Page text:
I don’t know how you’re celebrating National Hot Sauce Day, but I’m working on a blueberry nasharab sauce for some chicken. I’ll post the results and review tomorrow. Meanwhile, I thought I’d share some history factoids from the early days of hot and spicy sauce for your amusement.
In her book Hot Sauce, Jennifer Trainer Thompson tells us the first advertisement for hot sauce may have been in a Massachusetts city directory in 1807, made by New Hampshire farmer.
In 1865, the Missouri steamboat, Bertrand, sank. Among its salvage: hot sauces. It’s proof that Midwesterners were spicing up their food with hot sauce at least as early as the Civil War.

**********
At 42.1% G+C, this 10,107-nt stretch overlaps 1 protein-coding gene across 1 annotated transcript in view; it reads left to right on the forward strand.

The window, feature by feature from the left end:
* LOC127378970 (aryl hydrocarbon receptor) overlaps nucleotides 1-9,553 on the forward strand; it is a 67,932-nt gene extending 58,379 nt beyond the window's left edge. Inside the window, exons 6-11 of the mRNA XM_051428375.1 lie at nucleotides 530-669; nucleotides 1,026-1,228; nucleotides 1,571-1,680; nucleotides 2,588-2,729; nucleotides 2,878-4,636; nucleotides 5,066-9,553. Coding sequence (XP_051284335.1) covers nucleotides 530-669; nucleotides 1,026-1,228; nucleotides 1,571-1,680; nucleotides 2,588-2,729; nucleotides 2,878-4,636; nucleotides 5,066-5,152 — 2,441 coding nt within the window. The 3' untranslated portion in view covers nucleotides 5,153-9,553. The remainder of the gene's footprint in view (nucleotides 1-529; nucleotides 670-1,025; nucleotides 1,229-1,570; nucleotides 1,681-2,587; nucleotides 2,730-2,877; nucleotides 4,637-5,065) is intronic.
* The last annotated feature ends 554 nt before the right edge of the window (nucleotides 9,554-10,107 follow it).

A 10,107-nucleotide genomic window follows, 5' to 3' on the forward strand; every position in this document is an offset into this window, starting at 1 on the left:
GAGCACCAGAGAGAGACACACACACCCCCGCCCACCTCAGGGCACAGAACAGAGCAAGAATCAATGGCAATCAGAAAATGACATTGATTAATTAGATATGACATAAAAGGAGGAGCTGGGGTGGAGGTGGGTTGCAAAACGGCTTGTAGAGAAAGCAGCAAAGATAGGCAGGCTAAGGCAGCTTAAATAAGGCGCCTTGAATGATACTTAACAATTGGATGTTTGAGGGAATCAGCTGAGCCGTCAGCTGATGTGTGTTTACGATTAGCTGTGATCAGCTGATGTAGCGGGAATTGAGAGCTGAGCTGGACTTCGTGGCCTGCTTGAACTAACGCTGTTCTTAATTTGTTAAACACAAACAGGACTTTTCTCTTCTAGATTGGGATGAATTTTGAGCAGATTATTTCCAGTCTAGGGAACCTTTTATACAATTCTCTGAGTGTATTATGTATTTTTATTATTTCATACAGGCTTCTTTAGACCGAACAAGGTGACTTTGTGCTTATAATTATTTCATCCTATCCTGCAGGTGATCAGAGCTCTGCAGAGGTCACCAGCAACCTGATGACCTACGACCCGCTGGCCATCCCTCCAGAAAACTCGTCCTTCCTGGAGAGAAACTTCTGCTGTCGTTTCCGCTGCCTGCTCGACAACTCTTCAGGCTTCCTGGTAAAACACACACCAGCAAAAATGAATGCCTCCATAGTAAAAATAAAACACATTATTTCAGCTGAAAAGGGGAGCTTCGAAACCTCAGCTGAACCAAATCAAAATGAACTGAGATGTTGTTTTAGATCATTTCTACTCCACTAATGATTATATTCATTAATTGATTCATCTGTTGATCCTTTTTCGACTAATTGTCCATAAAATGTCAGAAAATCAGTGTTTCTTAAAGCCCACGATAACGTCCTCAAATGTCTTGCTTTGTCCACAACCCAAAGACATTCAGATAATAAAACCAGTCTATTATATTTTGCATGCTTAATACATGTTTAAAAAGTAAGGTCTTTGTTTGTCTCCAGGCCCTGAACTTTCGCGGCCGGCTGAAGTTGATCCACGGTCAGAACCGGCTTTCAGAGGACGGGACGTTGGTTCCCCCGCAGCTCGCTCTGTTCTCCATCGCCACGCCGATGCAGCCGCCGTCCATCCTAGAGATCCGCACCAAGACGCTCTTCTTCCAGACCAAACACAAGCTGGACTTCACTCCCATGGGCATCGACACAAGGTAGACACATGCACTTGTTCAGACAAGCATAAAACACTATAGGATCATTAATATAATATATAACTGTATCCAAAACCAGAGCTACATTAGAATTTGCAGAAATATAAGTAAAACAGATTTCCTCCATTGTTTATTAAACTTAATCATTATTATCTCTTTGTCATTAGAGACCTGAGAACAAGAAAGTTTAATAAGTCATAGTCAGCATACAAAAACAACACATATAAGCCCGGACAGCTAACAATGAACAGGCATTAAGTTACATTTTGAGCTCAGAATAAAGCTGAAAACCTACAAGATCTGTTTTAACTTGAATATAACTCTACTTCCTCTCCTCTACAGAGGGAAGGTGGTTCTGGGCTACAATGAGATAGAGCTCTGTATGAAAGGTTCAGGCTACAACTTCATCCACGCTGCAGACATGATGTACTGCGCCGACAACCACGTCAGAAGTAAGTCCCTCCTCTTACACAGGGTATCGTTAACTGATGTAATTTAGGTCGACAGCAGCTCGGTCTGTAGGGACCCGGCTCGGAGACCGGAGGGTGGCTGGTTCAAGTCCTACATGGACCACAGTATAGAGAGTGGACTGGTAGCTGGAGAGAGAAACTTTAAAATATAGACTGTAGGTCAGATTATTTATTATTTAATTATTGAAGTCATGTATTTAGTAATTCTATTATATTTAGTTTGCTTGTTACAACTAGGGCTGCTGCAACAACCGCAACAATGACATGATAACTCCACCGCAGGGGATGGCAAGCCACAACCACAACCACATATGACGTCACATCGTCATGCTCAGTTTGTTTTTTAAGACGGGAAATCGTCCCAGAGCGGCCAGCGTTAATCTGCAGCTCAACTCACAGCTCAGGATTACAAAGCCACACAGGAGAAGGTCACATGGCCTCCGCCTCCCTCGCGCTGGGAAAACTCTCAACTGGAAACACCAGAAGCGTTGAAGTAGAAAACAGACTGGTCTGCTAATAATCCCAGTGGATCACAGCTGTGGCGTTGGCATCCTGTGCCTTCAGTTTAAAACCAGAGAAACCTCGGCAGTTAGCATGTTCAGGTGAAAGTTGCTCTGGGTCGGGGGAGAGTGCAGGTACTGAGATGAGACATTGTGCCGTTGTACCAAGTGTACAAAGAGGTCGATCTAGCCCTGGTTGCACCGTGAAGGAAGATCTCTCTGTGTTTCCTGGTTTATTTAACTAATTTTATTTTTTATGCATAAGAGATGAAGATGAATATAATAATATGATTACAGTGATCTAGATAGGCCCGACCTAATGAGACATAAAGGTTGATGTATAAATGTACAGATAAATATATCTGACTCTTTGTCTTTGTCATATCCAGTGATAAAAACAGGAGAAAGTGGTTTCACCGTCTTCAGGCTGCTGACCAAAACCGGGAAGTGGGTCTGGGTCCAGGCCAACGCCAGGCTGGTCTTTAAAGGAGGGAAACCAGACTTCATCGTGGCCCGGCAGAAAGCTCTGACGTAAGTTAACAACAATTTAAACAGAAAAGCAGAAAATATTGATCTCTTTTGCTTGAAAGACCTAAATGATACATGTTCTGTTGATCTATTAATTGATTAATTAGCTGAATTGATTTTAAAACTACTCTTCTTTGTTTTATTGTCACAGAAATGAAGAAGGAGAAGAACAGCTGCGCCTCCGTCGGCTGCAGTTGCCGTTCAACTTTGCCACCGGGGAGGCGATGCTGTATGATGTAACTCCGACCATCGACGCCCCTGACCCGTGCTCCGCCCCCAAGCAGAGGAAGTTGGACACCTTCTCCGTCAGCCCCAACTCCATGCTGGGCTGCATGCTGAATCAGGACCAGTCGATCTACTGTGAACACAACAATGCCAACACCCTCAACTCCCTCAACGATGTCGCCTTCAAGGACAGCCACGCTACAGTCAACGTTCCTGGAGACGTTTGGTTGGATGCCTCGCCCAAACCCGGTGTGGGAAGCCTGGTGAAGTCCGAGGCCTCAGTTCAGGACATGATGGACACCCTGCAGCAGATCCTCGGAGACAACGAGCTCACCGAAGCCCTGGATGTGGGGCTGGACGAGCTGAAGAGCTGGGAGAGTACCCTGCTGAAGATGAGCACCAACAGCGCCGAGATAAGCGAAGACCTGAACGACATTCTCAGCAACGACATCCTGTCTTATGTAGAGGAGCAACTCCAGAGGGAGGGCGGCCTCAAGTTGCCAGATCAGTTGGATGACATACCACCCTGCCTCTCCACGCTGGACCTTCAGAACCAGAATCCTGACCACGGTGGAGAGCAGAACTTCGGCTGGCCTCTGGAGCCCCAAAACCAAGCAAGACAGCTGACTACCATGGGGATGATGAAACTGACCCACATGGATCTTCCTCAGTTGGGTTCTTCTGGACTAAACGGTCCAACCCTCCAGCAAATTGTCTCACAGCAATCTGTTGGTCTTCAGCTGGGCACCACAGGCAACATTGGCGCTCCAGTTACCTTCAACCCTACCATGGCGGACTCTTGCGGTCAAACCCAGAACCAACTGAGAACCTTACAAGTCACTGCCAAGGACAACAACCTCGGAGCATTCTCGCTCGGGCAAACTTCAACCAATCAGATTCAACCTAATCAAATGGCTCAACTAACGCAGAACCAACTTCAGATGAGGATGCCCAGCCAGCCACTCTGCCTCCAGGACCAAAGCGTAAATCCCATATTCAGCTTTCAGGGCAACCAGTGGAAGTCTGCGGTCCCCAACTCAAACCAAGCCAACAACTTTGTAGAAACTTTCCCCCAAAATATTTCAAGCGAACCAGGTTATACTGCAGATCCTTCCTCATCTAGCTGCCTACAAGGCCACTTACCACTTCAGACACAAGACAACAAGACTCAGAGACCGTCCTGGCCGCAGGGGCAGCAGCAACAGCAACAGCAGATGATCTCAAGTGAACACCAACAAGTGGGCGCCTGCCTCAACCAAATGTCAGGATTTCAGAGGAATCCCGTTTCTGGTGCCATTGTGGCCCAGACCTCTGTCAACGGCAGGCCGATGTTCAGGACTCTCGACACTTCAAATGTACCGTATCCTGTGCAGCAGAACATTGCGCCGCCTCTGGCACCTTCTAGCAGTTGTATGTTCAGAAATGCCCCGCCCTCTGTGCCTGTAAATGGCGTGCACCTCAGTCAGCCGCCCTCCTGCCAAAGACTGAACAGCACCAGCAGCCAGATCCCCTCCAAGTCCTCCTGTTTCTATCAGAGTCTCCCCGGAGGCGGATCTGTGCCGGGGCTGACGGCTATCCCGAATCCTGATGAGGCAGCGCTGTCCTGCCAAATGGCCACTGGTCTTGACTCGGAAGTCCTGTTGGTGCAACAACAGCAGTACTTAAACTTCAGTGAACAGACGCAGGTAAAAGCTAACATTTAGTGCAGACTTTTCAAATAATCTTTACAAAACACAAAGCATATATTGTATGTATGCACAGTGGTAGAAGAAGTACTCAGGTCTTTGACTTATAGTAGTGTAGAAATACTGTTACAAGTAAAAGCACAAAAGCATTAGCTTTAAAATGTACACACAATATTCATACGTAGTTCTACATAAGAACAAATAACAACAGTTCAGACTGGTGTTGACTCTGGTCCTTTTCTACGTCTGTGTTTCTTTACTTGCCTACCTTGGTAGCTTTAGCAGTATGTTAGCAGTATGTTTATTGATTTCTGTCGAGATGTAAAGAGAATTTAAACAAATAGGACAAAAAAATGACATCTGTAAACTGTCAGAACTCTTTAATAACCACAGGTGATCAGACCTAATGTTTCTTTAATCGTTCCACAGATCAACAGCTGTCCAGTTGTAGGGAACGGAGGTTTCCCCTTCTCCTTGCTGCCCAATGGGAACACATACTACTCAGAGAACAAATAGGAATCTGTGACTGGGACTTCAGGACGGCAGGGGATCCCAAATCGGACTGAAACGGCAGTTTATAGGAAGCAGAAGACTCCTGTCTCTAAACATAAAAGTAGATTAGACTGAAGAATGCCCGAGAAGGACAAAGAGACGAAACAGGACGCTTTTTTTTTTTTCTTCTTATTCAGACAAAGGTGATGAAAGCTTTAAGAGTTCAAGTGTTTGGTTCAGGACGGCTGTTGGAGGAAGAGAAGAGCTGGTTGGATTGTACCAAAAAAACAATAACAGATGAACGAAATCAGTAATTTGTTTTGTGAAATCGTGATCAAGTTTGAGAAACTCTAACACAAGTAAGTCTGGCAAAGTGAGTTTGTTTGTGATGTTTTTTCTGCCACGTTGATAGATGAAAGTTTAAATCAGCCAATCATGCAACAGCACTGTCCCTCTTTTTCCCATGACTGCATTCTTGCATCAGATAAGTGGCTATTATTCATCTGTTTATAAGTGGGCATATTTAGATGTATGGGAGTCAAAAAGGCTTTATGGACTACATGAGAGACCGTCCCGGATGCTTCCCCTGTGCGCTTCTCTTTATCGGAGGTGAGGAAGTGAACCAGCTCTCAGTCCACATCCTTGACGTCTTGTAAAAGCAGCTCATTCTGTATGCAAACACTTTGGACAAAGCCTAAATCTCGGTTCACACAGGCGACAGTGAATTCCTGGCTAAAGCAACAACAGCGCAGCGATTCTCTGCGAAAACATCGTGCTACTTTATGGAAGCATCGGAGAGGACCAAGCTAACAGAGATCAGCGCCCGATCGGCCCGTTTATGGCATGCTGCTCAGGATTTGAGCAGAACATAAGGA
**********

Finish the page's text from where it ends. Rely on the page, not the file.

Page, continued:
Also in 1865, a New Orleans banker who’d lost his fortune during the war turned to gardening. His name was Edmund McIlhenny. and the tabasco chile peppers he raised became the basis for the company we now know as Tabasco.
American troops brought Tabasco sauce to war with them during World War II and Korea. During the Vietnam conflict, any GI who wanted a bottle of the stuff needed only ask for it. When the US entered the Gulf War, every third MRE had a small bottle of Tabasco in it.
One of the first uses of product placement in movies was Tabasco’s appearance in the 1974 James Bond film, The Man with the Golden Gun.
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